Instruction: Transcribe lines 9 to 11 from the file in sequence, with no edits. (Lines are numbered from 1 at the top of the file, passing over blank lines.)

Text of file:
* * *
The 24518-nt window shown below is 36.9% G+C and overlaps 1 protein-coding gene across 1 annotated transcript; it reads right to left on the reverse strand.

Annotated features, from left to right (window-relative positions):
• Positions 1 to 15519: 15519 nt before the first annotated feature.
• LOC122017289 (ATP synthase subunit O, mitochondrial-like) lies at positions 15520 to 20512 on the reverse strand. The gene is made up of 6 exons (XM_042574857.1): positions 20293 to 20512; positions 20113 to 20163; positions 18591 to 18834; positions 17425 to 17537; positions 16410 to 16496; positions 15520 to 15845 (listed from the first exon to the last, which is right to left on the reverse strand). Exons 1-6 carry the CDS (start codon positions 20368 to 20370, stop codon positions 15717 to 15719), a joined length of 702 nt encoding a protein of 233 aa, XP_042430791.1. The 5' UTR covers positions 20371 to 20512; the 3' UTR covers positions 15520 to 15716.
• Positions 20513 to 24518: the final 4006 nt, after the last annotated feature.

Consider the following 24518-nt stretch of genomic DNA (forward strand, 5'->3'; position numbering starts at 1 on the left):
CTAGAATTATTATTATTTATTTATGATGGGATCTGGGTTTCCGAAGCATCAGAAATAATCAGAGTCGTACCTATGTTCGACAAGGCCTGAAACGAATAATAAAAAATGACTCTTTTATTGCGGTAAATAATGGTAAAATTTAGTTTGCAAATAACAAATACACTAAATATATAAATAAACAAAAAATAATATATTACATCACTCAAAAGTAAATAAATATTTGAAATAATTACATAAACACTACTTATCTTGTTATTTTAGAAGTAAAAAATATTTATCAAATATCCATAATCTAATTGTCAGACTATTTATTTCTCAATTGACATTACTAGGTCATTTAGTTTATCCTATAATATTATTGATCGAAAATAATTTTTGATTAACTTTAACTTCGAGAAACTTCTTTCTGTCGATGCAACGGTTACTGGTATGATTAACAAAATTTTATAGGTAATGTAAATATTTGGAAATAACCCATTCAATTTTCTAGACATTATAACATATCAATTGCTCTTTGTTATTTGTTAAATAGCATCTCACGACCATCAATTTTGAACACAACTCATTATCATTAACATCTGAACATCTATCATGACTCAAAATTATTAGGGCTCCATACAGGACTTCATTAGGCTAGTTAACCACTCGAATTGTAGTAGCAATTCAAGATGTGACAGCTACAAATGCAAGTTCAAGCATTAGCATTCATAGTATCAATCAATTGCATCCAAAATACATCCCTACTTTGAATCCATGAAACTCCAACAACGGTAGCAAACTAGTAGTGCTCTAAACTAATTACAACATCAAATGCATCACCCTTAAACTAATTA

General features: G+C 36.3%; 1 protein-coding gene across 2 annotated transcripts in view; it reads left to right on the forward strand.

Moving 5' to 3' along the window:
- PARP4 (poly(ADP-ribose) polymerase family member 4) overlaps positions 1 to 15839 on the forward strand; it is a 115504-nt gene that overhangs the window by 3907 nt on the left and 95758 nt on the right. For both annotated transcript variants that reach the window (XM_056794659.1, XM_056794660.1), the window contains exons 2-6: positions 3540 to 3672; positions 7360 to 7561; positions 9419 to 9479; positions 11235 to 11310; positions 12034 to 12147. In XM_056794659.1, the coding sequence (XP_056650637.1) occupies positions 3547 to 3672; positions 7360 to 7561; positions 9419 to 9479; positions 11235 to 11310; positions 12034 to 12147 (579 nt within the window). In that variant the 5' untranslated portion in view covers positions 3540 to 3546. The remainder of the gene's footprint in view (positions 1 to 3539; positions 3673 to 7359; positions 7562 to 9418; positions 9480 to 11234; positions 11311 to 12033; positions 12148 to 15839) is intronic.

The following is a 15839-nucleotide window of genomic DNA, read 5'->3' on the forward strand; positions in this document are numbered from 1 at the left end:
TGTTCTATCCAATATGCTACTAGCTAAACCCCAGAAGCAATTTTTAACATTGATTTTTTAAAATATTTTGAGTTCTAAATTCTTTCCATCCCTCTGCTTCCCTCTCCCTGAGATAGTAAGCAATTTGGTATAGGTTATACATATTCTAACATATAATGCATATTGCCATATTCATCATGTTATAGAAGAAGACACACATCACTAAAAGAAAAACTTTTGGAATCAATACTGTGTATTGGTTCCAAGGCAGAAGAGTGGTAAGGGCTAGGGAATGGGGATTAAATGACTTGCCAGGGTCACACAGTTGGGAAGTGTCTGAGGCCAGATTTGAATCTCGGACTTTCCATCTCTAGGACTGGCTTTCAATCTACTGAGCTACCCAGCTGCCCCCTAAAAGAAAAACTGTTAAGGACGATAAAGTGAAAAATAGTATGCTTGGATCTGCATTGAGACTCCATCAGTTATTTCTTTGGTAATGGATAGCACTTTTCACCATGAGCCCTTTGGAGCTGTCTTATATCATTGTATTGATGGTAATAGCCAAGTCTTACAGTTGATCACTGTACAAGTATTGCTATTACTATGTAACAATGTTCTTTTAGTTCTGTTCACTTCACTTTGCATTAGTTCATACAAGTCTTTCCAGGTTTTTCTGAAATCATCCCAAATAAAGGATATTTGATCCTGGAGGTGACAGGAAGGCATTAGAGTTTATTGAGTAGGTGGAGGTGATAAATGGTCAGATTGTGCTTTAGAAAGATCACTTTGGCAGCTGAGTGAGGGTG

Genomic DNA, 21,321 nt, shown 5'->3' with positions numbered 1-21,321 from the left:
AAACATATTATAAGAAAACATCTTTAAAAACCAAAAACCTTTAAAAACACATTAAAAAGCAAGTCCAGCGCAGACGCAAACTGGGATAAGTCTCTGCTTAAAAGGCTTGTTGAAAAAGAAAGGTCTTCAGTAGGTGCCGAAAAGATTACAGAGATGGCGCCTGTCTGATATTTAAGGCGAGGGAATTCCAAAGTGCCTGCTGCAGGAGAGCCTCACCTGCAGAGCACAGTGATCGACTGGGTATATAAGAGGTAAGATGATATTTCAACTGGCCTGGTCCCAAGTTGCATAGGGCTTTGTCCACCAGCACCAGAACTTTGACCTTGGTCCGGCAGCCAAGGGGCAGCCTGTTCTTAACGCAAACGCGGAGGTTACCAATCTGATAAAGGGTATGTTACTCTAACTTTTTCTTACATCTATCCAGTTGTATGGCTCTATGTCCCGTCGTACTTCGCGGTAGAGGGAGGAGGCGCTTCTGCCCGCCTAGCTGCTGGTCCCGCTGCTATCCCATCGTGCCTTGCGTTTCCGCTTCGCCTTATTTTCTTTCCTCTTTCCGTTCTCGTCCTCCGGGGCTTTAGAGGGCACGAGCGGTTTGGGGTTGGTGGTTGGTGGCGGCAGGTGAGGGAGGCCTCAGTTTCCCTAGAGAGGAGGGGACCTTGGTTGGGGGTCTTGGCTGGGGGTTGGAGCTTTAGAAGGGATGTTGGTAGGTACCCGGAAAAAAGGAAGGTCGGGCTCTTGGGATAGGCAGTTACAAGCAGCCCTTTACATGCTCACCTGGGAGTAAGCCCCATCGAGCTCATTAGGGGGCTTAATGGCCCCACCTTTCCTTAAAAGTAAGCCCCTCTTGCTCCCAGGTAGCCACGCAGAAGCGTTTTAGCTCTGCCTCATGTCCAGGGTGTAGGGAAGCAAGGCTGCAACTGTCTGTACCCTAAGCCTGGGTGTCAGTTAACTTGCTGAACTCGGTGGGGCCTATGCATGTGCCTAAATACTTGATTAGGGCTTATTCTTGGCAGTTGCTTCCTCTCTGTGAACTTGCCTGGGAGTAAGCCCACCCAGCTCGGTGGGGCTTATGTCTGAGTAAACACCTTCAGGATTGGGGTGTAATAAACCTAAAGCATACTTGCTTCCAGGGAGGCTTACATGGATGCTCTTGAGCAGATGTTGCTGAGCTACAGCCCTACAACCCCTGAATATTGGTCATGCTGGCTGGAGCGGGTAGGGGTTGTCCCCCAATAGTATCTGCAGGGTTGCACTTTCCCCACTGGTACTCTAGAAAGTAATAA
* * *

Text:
Moving 5' to 3' along the window:
- PARP4 (poly(ADP-ribose) polymerase family member 4) overlaps positions 1 to 15839 on the forward strand; it is a 115504-nt gene that overhangs the window by 3907 nt on the left and 95758 nt on the right. For both annotated transcript variants that reach the window (XM_056794659.1, XM_056794660.1), the window contains exons 2-6: positions 3540 to 3672; positions 7360 to 7561; positions 9419 to 9479; positions 11235 to 11310; positions 12034 to 12147. In XM_056794659.1, the coding sequence (XP_056650637.1) occupies positions 3547 to 3672; positions 7360 to 7561; positions 9419 to 9479; positions 11235 to 11310; positions 12034 to 12147 (579 nt within the window). In that variant the 5' untranslated portion in view covers positions 3540 to 3546. The remainder of the gene's footprint in view (positions 1 to 3539; positions 3673 to 7359; positions 7562 to 9418; positions 9480 to 11234; positions 11311 to 12033; positions 12148 to 15839) is intronic.

The following is a 15839-nucleotide window of genomic DNA, read 5'->3' on the forward strand; positions in this document are numbered from 1 at the left end: